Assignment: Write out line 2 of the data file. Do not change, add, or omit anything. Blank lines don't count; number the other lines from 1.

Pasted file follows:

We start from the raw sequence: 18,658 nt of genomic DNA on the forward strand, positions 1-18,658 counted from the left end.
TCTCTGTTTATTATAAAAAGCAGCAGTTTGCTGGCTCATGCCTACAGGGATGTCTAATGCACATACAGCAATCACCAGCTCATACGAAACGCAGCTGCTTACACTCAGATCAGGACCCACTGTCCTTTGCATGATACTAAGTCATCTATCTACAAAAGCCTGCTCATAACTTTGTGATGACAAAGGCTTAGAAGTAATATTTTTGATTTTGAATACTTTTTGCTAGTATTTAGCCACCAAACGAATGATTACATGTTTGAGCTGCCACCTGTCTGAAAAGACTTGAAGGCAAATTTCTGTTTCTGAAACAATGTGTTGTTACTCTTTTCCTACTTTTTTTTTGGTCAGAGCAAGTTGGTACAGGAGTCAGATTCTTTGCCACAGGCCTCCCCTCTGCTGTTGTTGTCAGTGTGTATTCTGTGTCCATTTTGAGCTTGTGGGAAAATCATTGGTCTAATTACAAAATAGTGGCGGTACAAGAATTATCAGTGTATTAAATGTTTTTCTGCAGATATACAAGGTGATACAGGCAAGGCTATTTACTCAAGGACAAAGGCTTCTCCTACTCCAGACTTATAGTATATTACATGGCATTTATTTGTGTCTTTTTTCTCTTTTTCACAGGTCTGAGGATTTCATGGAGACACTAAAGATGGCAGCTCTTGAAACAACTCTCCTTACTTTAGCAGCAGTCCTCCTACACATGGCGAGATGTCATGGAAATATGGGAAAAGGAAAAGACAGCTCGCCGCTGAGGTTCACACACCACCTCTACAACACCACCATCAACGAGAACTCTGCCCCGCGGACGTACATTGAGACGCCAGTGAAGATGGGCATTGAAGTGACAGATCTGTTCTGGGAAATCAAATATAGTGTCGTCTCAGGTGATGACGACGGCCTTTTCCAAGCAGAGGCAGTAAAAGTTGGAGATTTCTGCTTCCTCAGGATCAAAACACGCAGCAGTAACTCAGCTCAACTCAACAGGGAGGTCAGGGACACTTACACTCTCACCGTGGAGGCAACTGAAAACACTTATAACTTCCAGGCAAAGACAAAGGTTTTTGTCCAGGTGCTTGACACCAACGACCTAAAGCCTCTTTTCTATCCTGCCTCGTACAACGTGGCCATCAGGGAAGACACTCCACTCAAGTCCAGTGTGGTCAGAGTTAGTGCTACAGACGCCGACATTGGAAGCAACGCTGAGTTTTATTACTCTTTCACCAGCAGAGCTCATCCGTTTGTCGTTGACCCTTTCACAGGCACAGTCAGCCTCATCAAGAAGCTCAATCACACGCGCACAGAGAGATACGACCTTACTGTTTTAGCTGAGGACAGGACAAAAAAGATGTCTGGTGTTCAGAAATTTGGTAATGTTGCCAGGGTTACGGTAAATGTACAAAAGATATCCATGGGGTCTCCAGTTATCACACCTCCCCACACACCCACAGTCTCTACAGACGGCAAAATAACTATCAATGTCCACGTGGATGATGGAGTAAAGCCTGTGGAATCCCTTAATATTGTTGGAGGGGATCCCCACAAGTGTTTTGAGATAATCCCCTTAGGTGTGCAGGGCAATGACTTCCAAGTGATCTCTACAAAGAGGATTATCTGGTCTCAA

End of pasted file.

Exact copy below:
TCTCTGTTTATTATAAAAAGCAGCAGTTTGCTGGCTCATGCCTACAGGGATGTCTAATGCACATACAGCAATCACCAGCTCATACGAAACGCAGCTGCTTACACTCAGATCAGGACCCACTGTCCTTTGCATGATACTAAGTCATCTATCTACAAAAGCCTGCTCATAACTTTGTGATGACAAAGGCTTAGAAGTAATATTTTTGATTTTGAATACTTTTTGCTAGTATTTAGCCACCAAACGAATGATTACATGTTTGAGCTGCCACCTGTCTGAAAAGACTTGAAGGCAAATTTCTGTTTCTGAAACAATGTGTTGTTACTCTTTTCCTACTTTTTTTTTGGTCAGAGCAAGTTGGTACAGGAGTCAGATTCTTTGCCACAGGCCTCCCCTCTGCTGTTGTTGTCAGTGTGTATTCTGTGTCCATTTTGAGCTTGTGGGAAAATCATTGGTCTAATTACAAAATAGTGGCGGTACAAGAATTATCAGTGTATTAAATGTTTTTCTGCAGATATACAAGGTGATACAGGCAAGGCTATTTACTCAAGGACAAAGGCTTCTCCTACTCCAGACTTATAGTATATTACATGGCATTTATTTGTGTCTTTTTTCTCTTTTTCACAGGTCTGAGGATTTCATGGAGACACTAAAGATGGCAGCTCTTGAAACAACTCTCCTTACTTTAGCAGCAGTCCTCCTACACATGGCGAGATGTCATGGAAATATGGGAAAAGGAAAAGACAGCTCGCCGCTGAGGTTCACACACCACCTCTACAACACCACCATCAACGAGAACTCTGCCCCGCGGACGTACATTGAGACGCCAGTGAAGATGGGCATTGAAGTGACAGATCTGTTCTGGGAAATCAAATATAGTGTCGTCTCAGGTGATGACGACGGCCTTTTCCAAGCAGAGGCAGTAAAAGTTGGAGATTTCTGCTTCCTCAGGATCAAAACACGCAGCAGTAACTCAGCTCAACTCAACAGGGAGGTCAGGGACACTTACACTCTCACCGTGGAGGCAACTGAAAACACTTATAACTTCCAGGCAAAGACAAAGGTTTTTGTCCAGGTGCTTGACACCAACGACCTAAAGCCTCTTTTCTATCCTGCCTCGTACAACGTGGCCATCAGGGAAGACACTCCACTCAAGTCCAGTGTGGTCAGAGTTAGTGCTACAGACGCCGACATTGGAAGCAACGCTGAGTTTTATTACTCTTTCACCAGCAGAGCTCATCCGTTTGTCGTTGACCCTTTCACAGGCACAGTCAGCCTCATCAAGAAGCTCAATCACACGCGCACAGAGAGATACGACCTTACTGTTTTAGCTGAGGACAGGACAAAAAAGATGTCTGGTGTTCAGAAATTTGGTAATGTTGCCAGGGTTACGGTAAATGTACAAAAGATATCCATGGGGTCTCCAGTTATCACACCTCCCCACACACCCACAGTCTCTACAGACGGCAAAATAACTATCAATGTCCACGTGGATGATGGAGTAAAGCCTGTGGAATCCCTTAATATTGTTGGAGGGGATCCCCACAAGTGTTTTGAGATAATCCCCTTAGGTGTGCAGGGCAATGACTTCCAAGTGATCTCTACAAAGAGGATTATCTGGTCTCAA